FacebookTwitterGoogle+RedditEmail

The Greek Referendum and the Tasks of the Left

Thessaloniki.

For six months, after its January 2015 election victory, the SYRIZA government began negotiations with the EU. In these negotiations SYRIZA was confronted with the stubborn and increasing intransigence of EU and its companion institutions (the ECB and the IMF). SYRIZA very soon accepted the logic and the structure of the troika program; that is the Economic Adjustment Program for Greece popularly called the Memorandum. It simply tried to modify it by making it less front-loaded (i.e. delaying the implementation of reductions in pensions and hidden wage cuts, reducing fiscal primary surplus targets and thus making fiscal policy less austere). It also asked for facilitating debt servicing (by rolling back debt, leveraging and ‘financial engineering’) and an increase in aid funds (through the fictitious Juncker plan) that would help to jumpstart the moribund after 6 years of austerity Greek economy. Last, it shyly asked for some commitment for a future reduction of the Greek debt. The EU, as soon it diagnosed this conciliatory mood by SYRIZA and since the whole game was played in its ground, begun pressing it for additional concessions. The more that SYRIZA slide towards capitulation the more the EU demanded. In the end it was politically infeasible for SYRIZA to accept all of EU’s demands, even despite its humiliating compromises and its blatant betrayal of even its mediocre electoral program. This led to the breakdown of the negotiations and the call, by the SYRIZA government, of a referendum on the troika’s demands.

The breakdown of the negotiations between Greece and the EU proved beyond doubt the true nature of the EU: it is the enforcers of the interests and prerogatives of the dominant capitalist powers of Europe. It imposes neoliberal austerity policies on the people and weaker countries of Europe for the benefit of capitalist profits.

Moreover, the negotiations’ breakdown demonstrates the unrealistic character of the SYRIZA government program for a ‘decent compromise’ with the EU that would be ‘neither a clash nor a capitulation’ and for ‘staying in the Eurozone at any cost’. If you want to stay in the Eurozone and the EU you have to capitulate to the demands of its dominant powers. There is no other way. Thus, even the 47-pages long SYRIZA proposal for a milder version of the troika austerity program was indignantly rejected.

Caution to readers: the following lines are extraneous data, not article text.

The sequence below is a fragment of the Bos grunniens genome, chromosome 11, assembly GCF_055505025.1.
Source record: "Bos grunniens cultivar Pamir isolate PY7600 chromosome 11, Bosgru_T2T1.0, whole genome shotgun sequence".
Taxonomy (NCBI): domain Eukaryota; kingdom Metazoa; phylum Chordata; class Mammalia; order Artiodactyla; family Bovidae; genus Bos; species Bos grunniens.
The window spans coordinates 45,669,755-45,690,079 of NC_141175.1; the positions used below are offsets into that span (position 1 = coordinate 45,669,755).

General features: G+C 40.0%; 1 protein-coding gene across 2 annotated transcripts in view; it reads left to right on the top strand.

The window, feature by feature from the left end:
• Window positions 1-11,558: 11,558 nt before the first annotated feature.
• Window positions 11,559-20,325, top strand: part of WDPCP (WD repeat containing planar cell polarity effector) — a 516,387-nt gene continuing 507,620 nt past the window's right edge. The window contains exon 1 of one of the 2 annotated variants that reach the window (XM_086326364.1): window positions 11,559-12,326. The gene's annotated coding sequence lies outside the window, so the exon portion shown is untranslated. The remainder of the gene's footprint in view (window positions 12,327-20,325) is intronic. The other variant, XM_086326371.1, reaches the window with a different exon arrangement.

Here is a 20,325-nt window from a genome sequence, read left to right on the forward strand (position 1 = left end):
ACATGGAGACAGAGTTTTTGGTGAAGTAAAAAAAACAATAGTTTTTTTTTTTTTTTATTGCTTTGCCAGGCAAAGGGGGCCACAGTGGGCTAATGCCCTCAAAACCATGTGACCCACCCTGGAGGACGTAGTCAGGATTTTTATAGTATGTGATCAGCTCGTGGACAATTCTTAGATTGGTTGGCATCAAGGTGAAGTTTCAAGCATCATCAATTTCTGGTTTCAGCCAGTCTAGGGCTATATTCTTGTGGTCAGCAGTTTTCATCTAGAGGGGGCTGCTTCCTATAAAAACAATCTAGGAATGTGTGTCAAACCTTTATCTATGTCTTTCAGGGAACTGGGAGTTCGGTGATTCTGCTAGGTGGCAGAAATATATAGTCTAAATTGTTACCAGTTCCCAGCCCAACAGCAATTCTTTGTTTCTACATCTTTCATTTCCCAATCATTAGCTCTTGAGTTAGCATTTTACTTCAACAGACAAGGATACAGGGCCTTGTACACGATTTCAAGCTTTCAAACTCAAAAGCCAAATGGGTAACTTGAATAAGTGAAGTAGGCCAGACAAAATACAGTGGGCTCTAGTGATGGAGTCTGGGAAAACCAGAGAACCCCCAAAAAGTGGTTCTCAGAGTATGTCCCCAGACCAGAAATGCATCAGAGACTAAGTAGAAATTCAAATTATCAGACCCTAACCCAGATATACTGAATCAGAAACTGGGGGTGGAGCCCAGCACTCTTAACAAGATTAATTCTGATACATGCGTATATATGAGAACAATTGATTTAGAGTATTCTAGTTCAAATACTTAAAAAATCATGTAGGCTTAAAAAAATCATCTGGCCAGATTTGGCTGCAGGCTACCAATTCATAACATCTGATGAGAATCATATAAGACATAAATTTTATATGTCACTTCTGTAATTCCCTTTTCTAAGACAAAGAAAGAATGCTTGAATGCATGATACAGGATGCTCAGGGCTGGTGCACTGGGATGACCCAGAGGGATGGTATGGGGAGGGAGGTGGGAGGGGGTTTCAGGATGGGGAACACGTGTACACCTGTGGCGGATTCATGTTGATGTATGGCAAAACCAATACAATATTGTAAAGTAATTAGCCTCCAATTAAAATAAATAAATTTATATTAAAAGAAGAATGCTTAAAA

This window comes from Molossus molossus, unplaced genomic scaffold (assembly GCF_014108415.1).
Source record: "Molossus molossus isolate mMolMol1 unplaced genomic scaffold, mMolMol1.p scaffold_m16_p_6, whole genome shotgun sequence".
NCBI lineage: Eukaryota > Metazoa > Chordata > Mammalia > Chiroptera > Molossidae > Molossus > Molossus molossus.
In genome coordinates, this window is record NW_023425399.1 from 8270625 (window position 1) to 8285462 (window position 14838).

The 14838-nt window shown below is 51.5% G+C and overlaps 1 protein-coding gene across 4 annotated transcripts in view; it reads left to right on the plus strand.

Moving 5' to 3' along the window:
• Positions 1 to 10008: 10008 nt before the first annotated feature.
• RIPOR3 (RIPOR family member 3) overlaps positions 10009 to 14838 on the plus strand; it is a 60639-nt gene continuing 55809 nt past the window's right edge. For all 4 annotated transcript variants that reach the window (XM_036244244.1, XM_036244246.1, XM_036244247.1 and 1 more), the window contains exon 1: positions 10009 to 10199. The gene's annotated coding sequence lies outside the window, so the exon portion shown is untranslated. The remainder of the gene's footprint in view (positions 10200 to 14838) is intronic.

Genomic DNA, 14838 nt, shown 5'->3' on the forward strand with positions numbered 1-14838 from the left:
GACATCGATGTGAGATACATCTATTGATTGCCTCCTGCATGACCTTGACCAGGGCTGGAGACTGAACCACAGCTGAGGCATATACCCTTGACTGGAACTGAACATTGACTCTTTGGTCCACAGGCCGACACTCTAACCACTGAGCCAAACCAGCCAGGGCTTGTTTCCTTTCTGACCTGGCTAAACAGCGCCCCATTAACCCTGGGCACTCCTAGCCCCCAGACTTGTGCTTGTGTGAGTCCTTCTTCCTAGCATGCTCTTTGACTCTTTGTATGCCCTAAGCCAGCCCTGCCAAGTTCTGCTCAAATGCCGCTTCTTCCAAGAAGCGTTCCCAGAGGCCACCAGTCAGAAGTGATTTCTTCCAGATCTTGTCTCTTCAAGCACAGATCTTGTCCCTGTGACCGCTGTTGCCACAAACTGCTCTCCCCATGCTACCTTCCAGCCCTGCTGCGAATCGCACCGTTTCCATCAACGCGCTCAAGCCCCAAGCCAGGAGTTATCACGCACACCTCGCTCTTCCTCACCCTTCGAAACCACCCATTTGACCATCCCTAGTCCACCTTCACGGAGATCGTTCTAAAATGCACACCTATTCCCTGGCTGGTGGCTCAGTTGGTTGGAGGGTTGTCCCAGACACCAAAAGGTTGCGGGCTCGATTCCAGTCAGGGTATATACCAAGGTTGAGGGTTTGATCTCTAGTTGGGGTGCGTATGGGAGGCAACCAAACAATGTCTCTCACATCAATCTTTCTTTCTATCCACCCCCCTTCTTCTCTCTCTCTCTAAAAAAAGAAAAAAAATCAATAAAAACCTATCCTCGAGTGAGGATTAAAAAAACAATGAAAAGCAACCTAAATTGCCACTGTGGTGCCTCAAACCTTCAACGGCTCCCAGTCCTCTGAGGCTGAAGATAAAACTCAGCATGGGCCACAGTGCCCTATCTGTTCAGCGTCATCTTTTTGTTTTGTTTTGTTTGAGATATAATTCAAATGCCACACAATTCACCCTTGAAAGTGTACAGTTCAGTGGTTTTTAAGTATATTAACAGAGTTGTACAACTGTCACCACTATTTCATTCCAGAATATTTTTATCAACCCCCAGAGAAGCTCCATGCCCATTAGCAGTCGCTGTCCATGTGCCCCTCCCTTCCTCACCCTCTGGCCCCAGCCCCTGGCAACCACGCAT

The failure of the SYRIZA strategy and the simmering popular discontent with the return of the troika austerity policies obliged the SYRIZA government to reject the troika demands and put them to the public vote through a referendum. At the same time the SYRIZA leadership argued that in case of a ‘NO’ it would approach again the EU for new negotiations.

SYRIZA failed not only strategically but also tactically. It did not touch the deep state structure that continuous to be manned by obedient servants of the Greek oligarchy and, on top of that, SYRIZA used more of them in several crucial positions. For example, SYRIZA did not acquire control of the central bank and also accepted or even appointed several ‘men of the system’ in the directorship of commercial banks and other crucial public enterprises. SYRIZA emptied the state coffers by stupidly paying all the due tranches to IMF and the international creditors. Thus, once the referendum was called the EU, in close co-operation with the Greek bourgeoisie, created a condition of asphyxia for the banking sector and obliged SYRIZA to impose very severe capital controls on the very day that the huge mass of Greece’s badly paid pensioners (that support also another big portion of the population) were paid. In this way a referendum that was going to be an easy NO to troika’s demands victory was turned into a close call.

On top of that the Greek bourgeoisie immediately created its own united front (by setting aside political and economic differences), mobilized every means available (mass media, bosses’ pressure on employees etc.) and embarked on a blatant terror, slant and misinformation campaign. Its aim is to terrorize the rest of the population (and particularly these significant segments of the middle strata that have survived the crisis and had not been proletarianised) that unless Greece surrenders unconditionally to the EU then all hell would break loose.

Against this assault SYRIZA oscillated for a critical period toying (because also of internal pressures) with the idea of canceling the referendum and offering more concessions to the EU which the latter – having smell blood – humiliatingly rejected. Only then SYRIZA began to embark on a campaign to win the referendum but at the same time assuring that afterwards a deal will surely be struck with the EU.

In the rest of the political spectrum of the Greek Left only the main forces of the extra-parlamentary Left took up the challenge and energetically fight for a massive popular No to the EU. The Communist Party, betraying all the communist traditions in Greece, declared that it will put in the ballot box its own ticket. Practically, this means that is suggests an invalid vote and it implicitly helps the YES campaign.